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Community Natural Resource Management and Poverty in India: The Evidence from Gujarat and Madhya Pradesh

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About the Author

Shashidharan Enarth is Senior Advisor at the Institute of Livelihood Research and Training, Hyderabad. With over two decades of professional experience in development sector spread across three Indian NGOs—LOCOST, AKRSP and DSC—he has promoted programmes ranging from holistic health to natural resources development and good governance. He has also worked as a consultant to the World Bank on NRM programmes in Nigeria, Tanzania and India. After a PhD from University of British Columbia, he pursued research interests on decentralization, democratization and role of civil society in creating system changes. He was also closely involved in watershed and irrigation policy reforms and the introduction of Participatory Irrigation Management (PIM) in various states of India.
Jharna Pathak is Assistant Professor, Gujarat Institute of Development Research, Ahmedabad. Her research interests include dryland farming and institutions in managing natural resources. Dr. Pathak is also a visiting professor at Gujarat University and various management institutes in Ahmedabad. Her research mainly concerns issues in policy and institutional development in the areas of managing natural resources, dryland agriculture, innovations in farms and agriculture and sustainable development. She has edited a volume of essays (jointly with Amita Shah) titled Tribal Development in Western India, (2014).
Amita Shah is Professor of Economics and former Director of Gujarat Institute of Development Research, Ahmedabad. Her major areas of research are dryland agriculture and forestry, environmental impact assessment, gender and environment, agriculture-industry interface, employment and livelihood issues and chronic poverty. She has published several books and over 75 research papers in reputed journals. She has worked closely with a number of government, non-government and international organizations. She has also been a consultant to various donor agencies within and outside India.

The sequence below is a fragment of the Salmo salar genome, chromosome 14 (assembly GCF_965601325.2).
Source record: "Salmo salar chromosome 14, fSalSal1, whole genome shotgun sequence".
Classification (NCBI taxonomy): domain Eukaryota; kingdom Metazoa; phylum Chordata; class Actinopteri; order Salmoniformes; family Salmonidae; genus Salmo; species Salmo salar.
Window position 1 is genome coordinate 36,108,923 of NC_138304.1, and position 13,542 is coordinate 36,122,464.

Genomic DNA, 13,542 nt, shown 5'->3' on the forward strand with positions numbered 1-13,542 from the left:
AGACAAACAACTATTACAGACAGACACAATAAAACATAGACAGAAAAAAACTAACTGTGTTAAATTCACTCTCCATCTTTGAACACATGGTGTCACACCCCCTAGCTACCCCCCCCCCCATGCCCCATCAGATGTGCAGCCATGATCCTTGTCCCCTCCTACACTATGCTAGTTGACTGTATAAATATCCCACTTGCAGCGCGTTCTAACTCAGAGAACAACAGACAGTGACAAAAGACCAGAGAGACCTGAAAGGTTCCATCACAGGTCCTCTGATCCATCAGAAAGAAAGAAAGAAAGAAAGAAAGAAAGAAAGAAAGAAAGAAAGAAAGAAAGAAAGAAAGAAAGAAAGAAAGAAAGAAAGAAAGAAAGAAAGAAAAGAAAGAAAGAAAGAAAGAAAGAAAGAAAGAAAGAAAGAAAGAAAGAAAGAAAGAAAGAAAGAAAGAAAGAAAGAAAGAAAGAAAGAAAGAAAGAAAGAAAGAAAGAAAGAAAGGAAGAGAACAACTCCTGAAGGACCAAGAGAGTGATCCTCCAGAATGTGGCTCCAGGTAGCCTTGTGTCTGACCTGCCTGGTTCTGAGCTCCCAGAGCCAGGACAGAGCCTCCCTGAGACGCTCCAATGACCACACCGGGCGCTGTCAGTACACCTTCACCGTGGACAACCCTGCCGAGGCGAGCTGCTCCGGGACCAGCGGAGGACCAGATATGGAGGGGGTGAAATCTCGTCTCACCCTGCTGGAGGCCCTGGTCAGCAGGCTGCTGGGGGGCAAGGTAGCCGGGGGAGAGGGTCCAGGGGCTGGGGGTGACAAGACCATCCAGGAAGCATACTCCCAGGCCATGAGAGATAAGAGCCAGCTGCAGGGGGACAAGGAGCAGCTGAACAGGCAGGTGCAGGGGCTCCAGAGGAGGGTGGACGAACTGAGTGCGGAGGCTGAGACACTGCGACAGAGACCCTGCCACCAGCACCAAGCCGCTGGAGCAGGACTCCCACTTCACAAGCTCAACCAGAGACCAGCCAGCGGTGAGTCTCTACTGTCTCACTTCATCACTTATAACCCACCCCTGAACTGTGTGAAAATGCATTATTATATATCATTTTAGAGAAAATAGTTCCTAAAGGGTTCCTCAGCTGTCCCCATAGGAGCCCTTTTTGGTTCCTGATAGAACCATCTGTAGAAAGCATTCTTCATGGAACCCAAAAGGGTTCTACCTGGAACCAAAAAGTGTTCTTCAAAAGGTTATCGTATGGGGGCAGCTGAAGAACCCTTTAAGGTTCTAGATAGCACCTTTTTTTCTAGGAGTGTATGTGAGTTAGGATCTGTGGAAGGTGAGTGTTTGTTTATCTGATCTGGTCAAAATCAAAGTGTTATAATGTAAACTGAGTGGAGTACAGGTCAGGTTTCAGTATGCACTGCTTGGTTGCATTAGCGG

Madhu Verma is Professor, Indian Institute of Forest Management (IIFM), Bhopal. She has 27 years of work experience with postdoctoral research work at University of California (Berkeley) and University of Massachusetts (Amherst), USA. She has more than 40 publications in international and national journals/books to her credit and has conducted projects on valuation, green accounting and payment for ecosystem services with the support of the World Bank, United Nations Environment Programme (UNEP), European Union (EU), Department for International Development (DFID), Asian Development Bank (ADB), International Institute for Environment and Development (IIED), Winrock International and various ministries of the Government of India, the National Forestry Commission and the 13th Finance Commission of India. She has also contributed to the world acclaimed projects on Millennium Ecosystem Assessment and on The Economics of Ecosystems and Biodiversity.
John R. Wood is Professor Emeritus of the Department of Political Science, University of British Columbia (UBC), Vancouver. He taught Comparative Politics with a special focus on India at UBC for 36 years and was Founder/Director of its Centre for India and South Asia Research. Throughout his career, he was involved with the Shastri Indo-Canadian Institute (SICI) which promotes academic exchange and research collaboration between India and Canada. He served as the Resident Director at SICI’s India Office (New Delhi) between 1973–75, 1989–90 and 2004–06. He was the author of The Politics of Water Resources Development in India—The Narmada Dam Controversy (SAGE, 2007) and co-translator/editor of The Autobiography of Indulal Yagnik (2012).

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SKU: isbn-9789351506522 Categories: , ,

Description

A comparative analysis of two contrasting strategies in the implementation of Community Natural Resource Management (CNRM) programmes in Gujarat and Madhya Pradesh
This book examines whether the introduction of CNRM schemes in rural India made an impact on poverty alleviation. These programmes were implemented in various phases and manners in different states over the last two decades and their comparative performance as well as successes and failures are analysed. Inspired by the ‘Millennial Development Goals’ established by the United Nations in 2000, the book focuses on participatory irrigation management, watershed development, joint forest management and inland fishing cooperatives.
This book is indispensable to scholars of development studies, environmental studies, community resource management and sociology.

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